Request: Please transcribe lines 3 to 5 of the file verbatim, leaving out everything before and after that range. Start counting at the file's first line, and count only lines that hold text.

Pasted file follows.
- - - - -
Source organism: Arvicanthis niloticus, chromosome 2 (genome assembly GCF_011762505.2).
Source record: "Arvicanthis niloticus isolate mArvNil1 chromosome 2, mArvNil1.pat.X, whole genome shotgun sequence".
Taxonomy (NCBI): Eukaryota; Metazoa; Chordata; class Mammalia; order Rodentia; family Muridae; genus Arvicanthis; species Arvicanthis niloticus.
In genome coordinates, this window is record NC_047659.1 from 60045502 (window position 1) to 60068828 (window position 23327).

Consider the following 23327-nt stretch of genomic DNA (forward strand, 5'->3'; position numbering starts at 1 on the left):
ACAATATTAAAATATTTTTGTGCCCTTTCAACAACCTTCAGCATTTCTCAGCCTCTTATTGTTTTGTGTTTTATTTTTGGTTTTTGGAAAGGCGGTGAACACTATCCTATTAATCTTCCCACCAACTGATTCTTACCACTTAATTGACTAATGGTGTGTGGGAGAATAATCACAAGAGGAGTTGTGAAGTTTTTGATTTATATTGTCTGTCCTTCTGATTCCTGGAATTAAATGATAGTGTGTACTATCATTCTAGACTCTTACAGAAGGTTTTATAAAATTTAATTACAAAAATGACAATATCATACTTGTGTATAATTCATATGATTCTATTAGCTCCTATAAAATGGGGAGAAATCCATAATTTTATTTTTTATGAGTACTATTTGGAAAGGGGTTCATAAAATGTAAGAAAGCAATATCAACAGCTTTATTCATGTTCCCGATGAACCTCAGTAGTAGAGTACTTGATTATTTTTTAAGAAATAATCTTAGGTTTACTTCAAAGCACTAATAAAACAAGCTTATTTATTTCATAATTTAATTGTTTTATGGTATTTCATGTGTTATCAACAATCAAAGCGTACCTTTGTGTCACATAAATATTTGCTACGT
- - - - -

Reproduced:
Taxonomy (NCBI): Eukaryota; Metazoa; Chordata; class Mammalia; order Rodentia; family Muridae; genus Arvicanthis; species Arvicanthis niloticus.
In genome coordinates, this window is record NC_047659.1 from 60045502 (window position 1) to 60068828 (window position 23327).

Consider the following 23327-nt stretch of genomic DNA (forward strand, 5'->3'; position numbering starts at 1 on the left):